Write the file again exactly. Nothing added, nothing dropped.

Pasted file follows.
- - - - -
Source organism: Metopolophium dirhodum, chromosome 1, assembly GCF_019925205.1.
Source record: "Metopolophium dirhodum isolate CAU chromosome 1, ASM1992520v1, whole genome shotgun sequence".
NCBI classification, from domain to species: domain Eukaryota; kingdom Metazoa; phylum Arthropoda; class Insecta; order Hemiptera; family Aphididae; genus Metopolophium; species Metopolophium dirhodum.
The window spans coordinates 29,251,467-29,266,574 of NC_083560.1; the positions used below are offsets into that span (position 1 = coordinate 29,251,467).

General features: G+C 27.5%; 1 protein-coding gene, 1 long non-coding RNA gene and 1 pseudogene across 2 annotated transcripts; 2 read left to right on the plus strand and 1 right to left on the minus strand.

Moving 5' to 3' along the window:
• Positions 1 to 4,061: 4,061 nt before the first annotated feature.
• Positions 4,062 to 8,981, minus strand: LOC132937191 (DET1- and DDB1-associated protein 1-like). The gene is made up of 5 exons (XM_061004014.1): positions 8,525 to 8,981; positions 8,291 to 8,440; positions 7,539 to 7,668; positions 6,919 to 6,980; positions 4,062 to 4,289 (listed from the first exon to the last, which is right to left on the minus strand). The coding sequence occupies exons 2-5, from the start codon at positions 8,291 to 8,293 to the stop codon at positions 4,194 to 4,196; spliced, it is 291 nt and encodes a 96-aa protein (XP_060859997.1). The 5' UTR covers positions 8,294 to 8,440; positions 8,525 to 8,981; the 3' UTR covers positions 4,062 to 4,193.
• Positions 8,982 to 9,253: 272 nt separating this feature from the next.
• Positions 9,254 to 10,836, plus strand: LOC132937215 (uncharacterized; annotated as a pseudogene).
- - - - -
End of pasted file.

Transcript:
Source organism: Metopolophium dirhodum, chromosome 1, assembly GCF_019925205.1.
Source record: "Metopolophium dirhodum isolate CAU chromosome 1, ASM1992520v1, whole genome shotgun sequence".
NCBI classification, from domain to species: domain Eukaryota; kingdom Metazoa; phylum Arthropoda; class Insecta; order Hemiptera; family Aphididae; genus Metopolophium; species Metopolophium dirhodum.
The window spans coordinates 29,251,467-29,266,574 of NC_083560.1; the positions used below are offsets into that span (position 1 = coordinate 29,251,467).

General features: G+C 27.5%; 1 protein-coding gene, 1 long non-coding RNA gene and 1 pseudogene across 2 annotated transcripts; 2 read left to right on the plus strand and 1 right to left on the minus strand.

Moving 5' to 3' along the window:
• Positions 1 to 4,061: 4,061 nt before the first annotated feature.
• Positions 4,062 to 8,981, minus strand: LOC132937191 (DET1- and DDB1-associated protein 1-like). The gene is made up of 5 exons (XM_061004014.1): positions 8,525 to 8,981; positions 8,291 to 8,440; positions 7,539 to 7,668; positions 6,919 to 6,980; positions 4,062 to 4,289 (listed from the first exon to the last, which is right to left on the minus strand). The coding sequence occupies exons 2-5, from the start codon at positions 8,291 to 8,293 to the stop codon at positions 4,194 to 4,196; spliced, it is 291 nt and encodes a 96-aa protein (XP_060859997.1). The 5' UTR covers positions 8,294 to 8,440; positions 8,525 to 8,981; the 3' UTR covers positions 4,062 to 4,193.
• Positions 8,982 to 9,253: 272 nt separating this feature from the next.
• Positions 9,254 to 10,836, plus strand: LOC132937215 (uncharacterized; annotated as a pseudogene).